- Showdown could be looming next year. The contract fixes a lot of problems for the Packers in 2021, but it could create a giant headache in 2022. Next season, Rodgers is going to have an astronomical cap hit of $46.14 million. If he decides to retire or demands a trade, the Packers would take a dead cap hit of $26.85 million, according to over the cap. If they trade him after June 1, 2022, it would cut the cap hit down to $19.17 million. No matter what happens, things could get ugly if Rodgers still wants out.
- One reason why Rodgers probably liked the deal. Although he didn't get all the concessions he wanted, this deal gives Rodgers a lot of control in 2022 and control of his future is one thing he wanted. Due to his large cap hit, the Packers are going to have a lot of incentive to convince Rodgers to stay in 2022 or to give him an extension. If they want him to stay, they might be more open to listening to his personnel ideas, which is what he wants. On the other hand, if he were to repeat this year's drama next offseason, it would be much more affordable for him to do that. If things come down to another game of chicken next offseason, Rodgers will be in a better spot to win it.
Here's a look at how his contract numbers will break down over the next two seasons (via NFL.com):
Base salary: $1.1 million
Roster bonus: $6.8 million
Signing bonus: $14.46 million
Total: $22.36 million
Cap hit: $27.07 million (via Over the Cap)
Base salary: $26,470,588 salary
Workout bonus: $500,000
Cap hit: $46.14 million
The biggest downside to the Rodgers contract for the Packers is that they're basically losing the luxury of having Jordan Love on a rookie contract. If Rodgers plays through 2022, that means the Packers will have to decide whether to pick up Love's fifth-year option even though they won't know if he's actually any good since they won't have seen him play in a game yet.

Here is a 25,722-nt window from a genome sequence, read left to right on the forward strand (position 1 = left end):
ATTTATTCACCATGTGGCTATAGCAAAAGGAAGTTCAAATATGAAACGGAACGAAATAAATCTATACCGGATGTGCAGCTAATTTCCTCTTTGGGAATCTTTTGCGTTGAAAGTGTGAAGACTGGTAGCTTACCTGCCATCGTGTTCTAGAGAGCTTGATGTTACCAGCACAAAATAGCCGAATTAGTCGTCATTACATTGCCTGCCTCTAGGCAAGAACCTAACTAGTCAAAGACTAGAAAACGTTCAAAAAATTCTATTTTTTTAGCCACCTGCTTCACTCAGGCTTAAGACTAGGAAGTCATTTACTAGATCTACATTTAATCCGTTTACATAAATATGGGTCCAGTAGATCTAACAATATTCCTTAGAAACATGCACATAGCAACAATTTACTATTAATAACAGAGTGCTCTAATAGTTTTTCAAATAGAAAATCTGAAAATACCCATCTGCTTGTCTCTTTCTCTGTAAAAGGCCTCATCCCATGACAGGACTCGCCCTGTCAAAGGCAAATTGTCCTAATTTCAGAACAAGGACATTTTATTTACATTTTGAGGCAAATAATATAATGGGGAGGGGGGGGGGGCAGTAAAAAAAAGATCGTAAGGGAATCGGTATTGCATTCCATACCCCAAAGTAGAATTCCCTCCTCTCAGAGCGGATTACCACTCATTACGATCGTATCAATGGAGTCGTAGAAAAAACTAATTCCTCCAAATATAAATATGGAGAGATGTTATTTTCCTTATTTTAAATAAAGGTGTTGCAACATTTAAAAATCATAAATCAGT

3. Carson Wentz sits out Friday's practice with injury
With training camp going on around the NFL for the next several weeks, I promise you we won't be mentioning it every time a player sits out of practice with an injury, but if that player is a starting quarterback with a long injury history then we're definitely going to mention it and that's the case with Carson Wentz.
The Colts new quarterback was kept out of practice on Friday with a foot injury. Wentz is reportedly out indefinitely, per Adam Schefter of ESPN, while things get sorted out.
It's unclear how serious it is, but it's serious enough that Indianapolis felt the need to reveal the information. The Colts are under no obligation to reveal injuries during training camp and they could have simply said that Wentz was taking a veteran rest day, but they didn't (T.Y. Hilton, Quenton Nelson and tight end Jack Doyle all sat out practice on Friday as part of a veteran rest day).
This isn't overly concerning just yet, but I would be mildly concerned if I'm a Colts fan and that's just because Wentz has a long injury history. Since entering the NFL in 2016, Wentz has missed a total of 12 regular-season games and five postseason games due to injury.
Here's a quick look at his injury history:
- Hairline fracture (2016): Wentz got hurt in a preseason game during his rookie year, but didn't miss any regular-season games.
- Torn ACL (2017): Wentz tore his ACL in December 2017, which caused him to miss the Eagles' Super Bowl run that year.
- Stress fracture in back (2018): At some point during the 2018 season, Wentz suffered a back injury that took months for him to rehab.
- Concussion (2019): In a playoff game against the Seahawks, Wentz left in the first quarter after suffering a concussion.
If the Colts are going to be a contender this year, they need Wentz to be healthy and right now, he's not healthy. The Colts should probably keep Philip Rivers' phone number handy just in case.
4. Five running backs who could break Eric Dickerson's single-season rushing record
With the NFL adding a 17th game this year there's a good chance that we're going to see multiple longtime records fall and one of those records could be Eric Dickerson's single-season rushing record of 2,105 yards. When he set the record in 1984, Dickerson averaged 131.7 yards per game over 16 games, but to break the record, a running back will only have to average 123.8 yards per game this season now that there are 17 games.
With the in mind, our Bryan DeArdo took a look at five guys who will have a chance to break Dickerson's record this year
1. Derrick Henry, Titans
2. Dalvin Cook, Vikings
3. Nick Chubb, Browns
4. Ezekiel Elliott, Cowboys
5. J.K. Dobbins, Ravens